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Tame That Mane
 By Winniefield Park   •   12th Feb 2017   •   1,149 views   •   0 comments


We’ve looked before at how to maximize your horse’s mane and tail growth. But, what do you do when the growth of your horse’s mane is a bit too much? Many horses have manes that lie politely to one side or another, that is only disturbed by a strong wind. Yet others have manes that are so thick and bristly, you feel like you’re looking over a hedge when you ride. Ponies, some draft and draft cross and cobby types can have very thick, unruly manes. And some have thin areas of mane part of the way up their necks, and thick clumps that stick up and frizz on the other parts.

There is no way to completely change the type of mane your horse has. Proper feeding and grooming can make the most of what it does have, but that won’t make a thin mane thick, or a thick mane completely obedient. But, with some effort, you can at least get all the hairs agreeing to which side they should all lay on, and do so in a reasonably groomed looking mannered.

Related: The Mane Event - Braiding Lesson

If you have a horse with a mane that sprouts to either side, or you feel the mane is on the wrong side there is a way to train it to lie on one side. You can decide which side it will lie against, but the ‘correct’ side is the right or off side. Perhaps the reason for this is that on the right side, the mane is out of the way as you mount your horse - one less thing to get tangled in. So, if you’re headed for the show ring, it’s best to train your horse’s mane to lie on the right side. If you’re not showing, though, it doesn’t matter, and your horse certainly doesn’t care.

How do you get that mane to lie reasonable flat? First, get all the burrs, snarls and snags out of your horse’s mane with a soft brush or comb. Separate the strands carefully so you don’t snap them. You can use a grooming spray to get the hair nice and sleek. If you were braiding for a show, you wouldn’t want to use grooming spray. It makes the hair too slippery, making the braids hard to bundle and keep in place.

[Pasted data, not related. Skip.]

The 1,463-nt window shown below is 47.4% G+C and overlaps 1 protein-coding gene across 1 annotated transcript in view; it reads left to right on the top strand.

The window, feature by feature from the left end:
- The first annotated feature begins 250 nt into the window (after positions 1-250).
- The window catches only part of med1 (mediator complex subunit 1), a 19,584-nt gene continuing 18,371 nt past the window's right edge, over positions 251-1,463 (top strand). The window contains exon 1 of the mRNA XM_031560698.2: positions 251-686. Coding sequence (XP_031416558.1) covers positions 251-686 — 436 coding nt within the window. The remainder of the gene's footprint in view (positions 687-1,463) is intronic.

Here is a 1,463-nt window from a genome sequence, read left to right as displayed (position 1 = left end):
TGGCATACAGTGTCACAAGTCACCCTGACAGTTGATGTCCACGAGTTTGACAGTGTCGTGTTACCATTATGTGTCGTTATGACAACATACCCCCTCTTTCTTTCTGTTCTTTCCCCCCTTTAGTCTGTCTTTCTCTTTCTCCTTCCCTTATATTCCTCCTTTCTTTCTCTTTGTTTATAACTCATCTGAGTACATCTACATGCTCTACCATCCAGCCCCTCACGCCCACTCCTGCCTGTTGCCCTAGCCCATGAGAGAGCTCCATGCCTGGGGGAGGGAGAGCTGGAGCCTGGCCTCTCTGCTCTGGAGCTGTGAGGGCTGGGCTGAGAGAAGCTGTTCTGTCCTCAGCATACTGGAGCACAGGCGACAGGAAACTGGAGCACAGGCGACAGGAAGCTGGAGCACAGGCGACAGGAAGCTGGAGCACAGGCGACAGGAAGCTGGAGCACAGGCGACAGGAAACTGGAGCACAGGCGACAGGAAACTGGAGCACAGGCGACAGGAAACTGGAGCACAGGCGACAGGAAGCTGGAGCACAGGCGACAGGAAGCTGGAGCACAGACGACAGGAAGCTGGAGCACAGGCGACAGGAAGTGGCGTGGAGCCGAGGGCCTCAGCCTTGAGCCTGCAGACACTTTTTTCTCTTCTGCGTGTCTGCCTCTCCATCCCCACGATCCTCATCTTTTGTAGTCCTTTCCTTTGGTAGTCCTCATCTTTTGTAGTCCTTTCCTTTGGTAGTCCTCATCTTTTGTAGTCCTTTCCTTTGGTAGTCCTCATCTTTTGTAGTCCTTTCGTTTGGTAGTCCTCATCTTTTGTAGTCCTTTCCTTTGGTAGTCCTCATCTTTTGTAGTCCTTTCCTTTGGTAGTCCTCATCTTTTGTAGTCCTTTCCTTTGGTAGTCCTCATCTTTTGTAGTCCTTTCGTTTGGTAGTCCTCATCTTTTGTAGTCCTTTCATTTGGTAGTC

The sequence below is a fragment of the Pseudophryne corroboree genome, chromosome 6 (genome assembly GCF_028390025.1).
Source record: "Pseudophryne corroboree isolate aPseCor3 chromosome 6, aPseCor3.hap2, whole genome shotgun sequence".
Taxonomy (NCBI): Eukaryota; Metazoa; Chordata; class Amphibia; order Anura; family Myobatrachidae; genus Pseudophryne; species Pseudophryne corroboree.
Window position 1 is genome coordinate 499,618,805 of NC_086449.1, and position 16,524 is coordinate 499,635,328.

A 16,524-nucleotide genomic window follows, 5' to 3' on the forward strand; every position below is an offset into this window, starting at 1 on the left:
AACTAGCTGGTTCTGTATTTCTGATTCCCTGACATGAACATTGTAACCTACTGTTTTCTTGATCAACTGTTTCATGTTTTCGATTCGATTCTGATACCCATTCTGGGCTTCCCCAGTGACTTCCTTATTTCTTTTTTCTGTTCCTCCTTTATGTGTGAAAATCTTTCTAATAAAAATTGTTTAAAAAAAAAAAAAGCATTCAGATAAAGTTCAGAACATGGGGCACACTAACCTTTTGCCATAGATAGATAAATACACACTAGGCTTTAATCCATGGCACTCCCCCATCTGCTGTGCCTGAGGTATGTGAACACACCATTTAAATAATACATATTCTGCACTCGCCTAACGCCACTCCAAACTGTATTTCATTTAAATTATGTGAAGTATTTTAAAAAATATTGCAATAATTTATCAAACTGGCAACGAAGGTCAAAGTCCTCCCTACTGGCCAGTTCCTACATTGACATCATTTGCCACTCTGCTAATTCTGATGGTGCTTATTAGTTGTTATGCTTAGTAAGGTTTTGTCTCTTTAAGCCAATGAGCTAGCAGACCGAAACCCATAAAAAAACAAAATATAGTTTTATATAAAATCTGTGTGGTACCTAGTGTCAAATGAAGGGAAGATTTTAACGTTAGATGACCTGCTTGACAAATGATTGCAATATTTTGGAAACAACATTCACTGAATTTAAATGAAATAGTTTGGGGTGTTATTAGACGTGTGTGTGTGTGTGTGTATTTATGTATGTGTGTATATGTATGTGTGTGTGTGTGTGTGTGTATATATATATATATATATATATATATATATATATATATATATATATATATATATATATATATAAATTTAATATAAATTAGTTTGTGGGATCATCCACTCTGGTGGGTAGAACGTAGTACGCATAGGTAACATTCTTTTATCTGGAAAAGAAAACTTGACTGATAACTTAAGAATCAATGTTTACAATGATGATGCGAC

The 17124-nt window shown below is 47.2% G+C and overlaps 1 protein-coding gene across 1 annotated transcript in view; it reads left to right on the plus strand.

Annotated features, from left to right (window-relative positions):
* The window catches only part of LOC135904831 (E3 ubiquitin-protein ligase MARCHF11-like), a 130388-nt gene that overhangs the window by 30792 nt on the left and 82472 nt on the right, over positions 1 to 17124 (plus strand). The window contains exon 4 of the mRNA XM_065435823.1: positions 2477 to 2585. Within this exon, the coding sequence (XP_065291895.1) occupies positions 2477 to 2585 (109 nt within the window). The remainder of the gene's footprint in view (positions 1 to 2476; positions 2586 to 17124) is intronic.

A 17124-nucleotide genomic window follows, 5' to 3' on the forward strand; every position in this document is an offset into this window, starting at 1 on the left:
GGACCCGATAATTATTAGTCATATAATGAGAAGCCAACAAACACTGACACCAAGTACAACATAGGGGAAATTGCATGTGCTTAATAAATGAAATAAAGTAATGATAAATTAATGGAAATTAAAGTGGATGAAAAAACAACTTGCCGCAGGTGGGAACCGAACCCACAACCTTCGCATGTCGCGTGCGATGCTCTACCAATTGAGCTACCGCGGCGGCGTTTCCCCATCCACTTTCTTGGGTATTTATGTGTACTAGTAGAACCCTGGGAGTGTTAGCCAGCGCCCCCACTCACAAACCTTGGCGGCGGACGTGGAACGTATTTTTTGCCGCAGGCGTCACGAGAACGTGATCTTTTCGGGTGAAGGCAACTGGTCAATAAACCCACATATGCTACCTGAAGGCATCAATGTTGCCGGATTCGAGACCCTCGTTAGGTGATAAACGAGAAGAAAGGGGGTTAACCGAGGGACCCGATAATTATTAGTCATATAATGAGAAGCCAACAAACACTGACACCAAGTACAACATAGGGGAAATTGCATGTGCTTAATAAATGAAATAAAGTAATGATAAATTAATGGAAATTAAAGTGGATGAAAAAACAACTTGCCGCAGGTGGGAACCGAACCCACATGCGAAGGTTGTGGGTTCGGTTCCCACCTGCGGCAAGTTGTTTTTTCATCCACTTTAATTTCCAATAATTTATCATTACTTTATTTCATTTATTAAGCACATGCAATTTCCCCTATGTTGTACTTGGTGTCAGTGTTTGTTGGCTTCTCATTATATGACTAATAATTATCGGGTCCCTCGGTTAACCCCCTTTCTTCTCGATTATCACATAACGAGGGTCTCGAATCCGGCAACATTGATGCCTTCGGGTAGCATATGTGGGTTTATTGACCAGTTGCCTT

After detangling, wet the mane slightly. Then comb it over to the side you want it on. Avoid comb-over jokes. Then, start braiding down the mane a section at a time. You don’t have to be fussy about the width of the braid, or how far down you plait them. All you want to do is make the mane heavy enough that it holds itself down on the side of the neck. Continue with individual braids all the way up the neck to the bridle path. Use braiding elastics to hold each braid from unraveling.

Now leave these braids in place for a few days. Every so often, remove the braids and repeat the process. Some manes will get the message in about a week. Others are more stubborn and will need to stay braided for several weeks before they will be retrained. You could use a curtain braid or French braid down the horse’s neck. But individual braids will let your horse use its mane naturally to flick away insects. Banding, dividing the hair in bunches, doesn’t provide enough weight to hold the mane in place.

This is probably the only time you should leave braids in your horse’s hair. Leaving show braids in over a long time will be uncomfortable for the horse, and will cause lots of breakage, which will mean it will be harder to make neat for the next show. Even plain braids will frizz after a time. As soon as you’ve retrained the mane, take the braids out for good. Really stubborn manes may need to be retrained from time to time. But with patience, all but the thickest, wiry manes can be made to lie flat, and in place.
Horse News More PB Articles About:  Mane,
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